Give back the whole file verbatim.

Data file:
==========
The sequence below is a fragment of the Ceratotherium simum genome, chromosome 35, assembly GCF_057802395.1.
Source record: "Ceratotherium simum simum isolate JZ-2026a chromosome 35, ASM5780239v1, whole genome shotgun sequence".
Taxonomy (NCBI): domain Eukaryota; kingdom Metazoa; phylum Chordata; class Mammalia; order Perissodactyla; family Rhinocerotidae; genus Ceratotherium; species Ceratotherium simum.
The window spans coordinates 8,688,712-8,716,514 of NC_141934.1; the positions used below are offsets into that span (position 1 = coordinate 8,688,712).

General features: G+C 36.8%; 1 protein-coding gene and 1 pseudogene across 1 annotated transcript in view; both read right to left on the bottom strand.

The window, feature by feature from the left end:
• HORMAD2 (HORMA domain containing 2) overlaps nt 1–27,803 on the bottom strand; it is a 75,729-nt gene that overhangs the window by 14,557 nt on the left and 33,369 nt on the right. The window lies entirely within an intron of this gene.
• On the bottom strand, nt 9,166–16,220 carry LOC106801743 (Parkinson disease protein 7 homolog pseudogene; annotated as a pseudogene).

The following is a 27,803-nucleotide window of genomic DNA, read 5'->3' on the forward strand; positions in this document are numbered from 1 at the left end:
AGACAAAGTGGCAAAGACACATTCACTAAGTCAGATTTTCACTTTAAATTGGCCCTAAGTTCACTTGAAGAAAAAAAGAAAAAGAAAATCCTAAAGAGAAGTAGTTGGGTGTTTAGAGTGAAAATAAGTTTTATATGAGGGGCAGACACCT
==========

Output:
The sequence below is a fragment of the Ceratotherium simum genome, chromosome 35, assembly GCF_057802395.1.
Source record: "Ceratotherium simum simum isolate JZ-2026a chromosome 35, ASM5780239v1, whole genome shotgun sequence".
Taxonomy (NCBI): domain Eukaryota; kingdom Metazoa; phylum Chordata; class Mammalia; order Perissodactyla; family Rhinocerotidae; genus Ceratotherium; species Ceratotherium simum.
The window spans coordinates 8,688,712-8,716,514 of NC_141934.1; the positions used below are offsets into that span (position 1 = coordinate 8,688,712).

General features: G+C 36.8%; 1 protein-coding gene and 1 pseudogene across 1 annotated transcript in view; both read right to left on the bottom strand.

The window, feature by feature from the left end:
• HORMAD2 (HORMA domain containing 2) overlaps nt 1–27,803 on the bottom strand; it is a 75,729-nt gene that overhangs the window by 14,557 nt on the left and 33,369 nt on the right. The window lies entirely within an intron of this gene.
• On the bottom strand, nt 9,166–16,220 carry LOC106801743 (Parkinson disease protein 7 homolog pseudogene; annotated as a pseudogene).

The following is a 27,803-nucleotide window of genomic DNA, read 5'->3' on the forward strand; positions in this document are numbered from 1 at the left end:
AGACAAAGTGGCAAAGACACATTCACTAAGTCAGATTTTCACTTTAAATTGGCCCTAAGTTCACTTGAAGAAAAAAAGAAAAAGAAAATCCTAAAGAGAAGTAGTTGGGTGTTTAGAGTGAAAATAAGTTTTATATGAGGGGCAGACACCT